I've got ADHD, and my air fryer has completely changed my life

 Ninja Foodi MAX on a kitchen counter.
Ninja Foodi MAX on a kitchen counter.

Who says advertising doesn’t work? Watch enough food TikTok, follow along with enough Black Friday air fryer deals, and you too could end up buying an air fryer for no real reason. However, despite buying an air fryer on a bit of a whim, it’s transformed my life more than any other device I’ve bought in the last decade - and I own a lot of tech.

See, I love to eat. My Instagram is mostly pictures of nice sandwiches I’ve bought around London or the phenomenal Dexter Cheeseburger - honestly, worthy of the hype - but I’ve always been a terrible cook. Who knows why; perhaps my ADHD makes cooking too stressful, often resulting in me staring at a slightly inconsistent oven for 45 minutes in the hope that it’ll lead to something vaguely edible in the end.

Cooking has always been like this: me juggling oven trays as I try to follow a recipe while the ovens of several different rental properties I’ve lived in betray me by being too hot, too cold, or just… turning on and off occasionally with no rhyme or reason. I’ve always been able to rely on my trusty microwave, but putting a ready meal in for six minutes doesn’t feel like cooking, and it’s hard to microwave leftovers when you can’t cook anything worth eating in the first place.

The simplicity of some of the best air fryers is what won me over originally. I went for the Ninja Air Fryer Max, which pretty much works like a microwave for the user. You hit start, you tell it how hot you want it to cook, and you tell it for how long. The first time I used it, cooking oven fries, I watched it nervously. It couldn’t be as simple as hitting a few buttons. Surely.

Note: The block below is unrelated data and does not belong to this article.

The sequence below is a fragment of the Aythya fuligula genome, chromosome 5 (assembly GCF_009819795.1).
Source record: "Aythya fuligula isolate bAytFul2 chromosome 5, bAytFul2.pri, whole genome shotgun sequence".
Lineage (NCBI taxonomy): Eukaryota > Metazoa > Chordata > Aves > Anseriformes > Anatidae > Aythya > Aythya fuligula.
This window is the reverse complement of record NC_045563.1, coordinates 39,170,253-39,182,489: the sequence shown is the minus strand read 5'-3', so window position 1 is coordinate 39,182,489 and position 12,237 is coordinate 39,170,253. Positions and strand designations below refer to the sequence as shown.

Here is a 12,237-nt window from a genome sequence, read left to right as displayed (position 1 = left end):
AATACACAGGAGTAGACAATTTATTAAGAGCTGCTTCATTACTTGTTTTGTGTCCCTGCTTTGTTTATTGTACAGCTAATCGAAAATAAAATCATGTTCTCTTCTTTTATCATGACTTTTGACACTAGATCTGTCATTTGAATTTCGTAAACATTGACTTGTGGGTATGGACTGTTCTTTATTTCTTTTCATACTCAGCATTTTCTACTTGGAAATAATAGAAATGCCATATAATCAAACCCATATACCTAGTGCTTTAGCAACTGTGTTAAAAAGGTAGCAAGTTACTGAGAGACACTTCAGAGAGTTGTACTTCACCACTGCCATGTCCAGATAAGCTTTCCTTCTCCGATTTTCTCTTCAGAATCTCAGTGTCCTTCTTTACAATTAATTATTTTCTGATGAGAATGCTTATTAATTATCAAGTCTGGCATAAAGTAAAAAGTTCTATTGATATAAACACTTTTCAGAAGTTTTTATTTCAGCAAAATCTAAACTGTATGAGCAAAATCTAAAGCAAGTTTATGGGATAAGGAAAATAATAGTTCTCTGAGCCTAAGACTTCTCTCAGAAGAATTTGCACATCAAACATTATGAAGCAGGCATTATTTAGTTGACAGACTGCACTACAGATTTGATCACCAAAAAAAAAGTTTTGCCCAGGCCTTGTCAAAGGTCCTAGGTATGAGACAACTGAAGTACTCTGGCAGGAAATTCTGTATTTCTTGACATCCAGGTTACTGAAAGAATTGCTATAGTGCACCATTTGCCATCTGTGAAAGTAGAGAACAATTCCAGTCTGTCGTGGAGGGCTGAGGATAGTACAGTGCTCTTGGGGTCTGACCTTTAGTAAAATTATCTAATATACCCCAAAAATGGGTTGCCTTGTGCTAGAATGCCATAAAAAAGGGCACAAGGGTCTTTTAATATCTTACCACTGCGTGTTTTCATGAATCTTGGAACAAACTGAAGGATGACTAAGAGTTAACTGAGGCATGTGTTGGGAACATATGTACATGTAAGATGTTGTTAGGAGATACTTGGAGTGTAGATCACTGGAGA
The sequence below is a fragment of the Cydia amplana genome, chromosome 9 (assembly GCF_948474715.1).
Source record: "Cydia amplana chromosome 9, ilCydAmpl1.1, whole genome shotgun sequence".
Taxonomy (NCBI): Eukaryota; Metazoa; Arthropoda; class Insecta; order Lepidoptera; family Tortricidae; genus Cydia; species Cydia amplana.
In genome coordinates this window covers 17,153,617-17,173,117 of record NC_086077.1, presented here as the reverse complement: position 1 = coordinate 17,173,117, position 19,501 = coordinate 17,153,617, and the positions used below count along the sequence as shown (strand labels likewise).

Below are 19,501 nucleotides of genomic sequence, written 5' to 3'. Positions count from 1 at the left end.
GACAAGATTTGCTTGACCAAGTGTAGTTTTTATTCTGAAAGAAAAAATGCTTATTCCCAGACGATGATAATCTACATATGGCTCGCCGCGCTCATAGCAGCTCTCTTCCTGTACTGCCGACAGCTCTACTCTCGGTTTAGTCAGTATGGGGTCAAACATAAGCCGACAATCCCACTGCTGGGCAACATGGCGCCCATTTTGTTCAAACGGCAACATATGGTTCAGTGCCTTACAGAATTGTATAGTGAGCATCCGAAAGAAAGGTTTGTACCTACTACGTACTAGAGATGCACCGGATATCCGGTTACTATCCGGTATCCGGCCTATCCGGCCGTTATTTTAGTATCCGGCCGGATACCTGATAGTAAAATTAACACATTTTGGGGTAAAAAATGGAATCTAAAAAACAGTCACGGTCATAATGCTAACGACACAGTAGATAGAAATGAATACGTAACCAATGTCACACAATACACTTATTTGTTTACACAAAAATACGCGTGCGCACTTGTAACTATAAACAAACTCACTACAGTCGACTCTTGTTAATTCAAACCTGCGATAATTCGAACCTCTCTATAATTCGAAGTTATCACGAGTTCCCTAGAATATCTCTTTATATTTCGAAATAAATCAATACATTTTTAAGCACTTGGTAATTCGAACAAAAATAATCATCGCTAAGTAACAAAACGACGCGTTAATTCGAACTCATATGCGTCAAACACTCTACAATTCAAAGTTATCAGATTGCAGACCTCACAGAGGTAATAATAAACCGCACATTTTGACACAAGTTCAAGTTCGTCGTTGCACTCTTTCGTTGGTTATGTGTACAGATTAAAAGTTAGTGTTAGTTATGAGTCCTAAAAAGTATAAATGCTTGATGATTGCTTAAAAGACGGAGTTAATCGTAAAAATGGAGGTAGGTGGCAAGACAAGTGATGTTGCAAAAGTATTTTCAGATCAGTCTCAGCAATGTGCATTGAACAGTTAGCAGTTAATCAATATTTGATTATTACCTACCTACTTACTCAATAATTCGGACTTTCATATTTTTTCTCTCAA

But it’s really that simple. The heat in an air fryer is consistent, the timer does most of the work for you, and if you’re living alone or cooking for a single person, it’s much more energy efficient, too. Also, the fries taste damn good, better than the squishy efforts I get whenever I put them in an oven, and crispy enough to compete with the local fried chicken chain.

Pushing the boat out

Then I tried some other air fryer recipes, and my induction into the cult of the air fryer commenced. Really, this has meant boring everyone I speak to by showing them my pepperoni and pesto melt, which involves stuffing a chicken breast with pepperoni, mozzarella, and pesto.

This is similarly simple. When everything involves selecting the heat and a time and whatever is in the basket getting cooked, it’s really just a case of following a recipe. After a few weeks of this, I even found myself able to make judgment calls on how long items should be cooked for without anything going wrong (pro tip: knocking 10 degrees off the heat and a couple of minutes off the time seems to be a safe bet).

With everything I cooked, my confidence grew. Now I’ve got a steady baseline that’s allowed me to experiment with my cooking in a way that wasn’t possible before. Gone are the days of microwaving baked beans or whatever looked tasty in the supermarket’s ready-meal section.

My ADHD might not be the sole culprit of my kitchen woes, but my diagnosis certainly made a lot of my panicked kitchen failings make sense. It feels overzealous to say, but the air fryer is a piece of tech that’s completely changed my life. It’s already saved me more than I typically spend on takeaways because now I can cook that decent food for myself. With my air fryer, I’m finally confident in a chef’s apron and I’m finally cooking more interesting meals.

And fries. A whole lot of fries.

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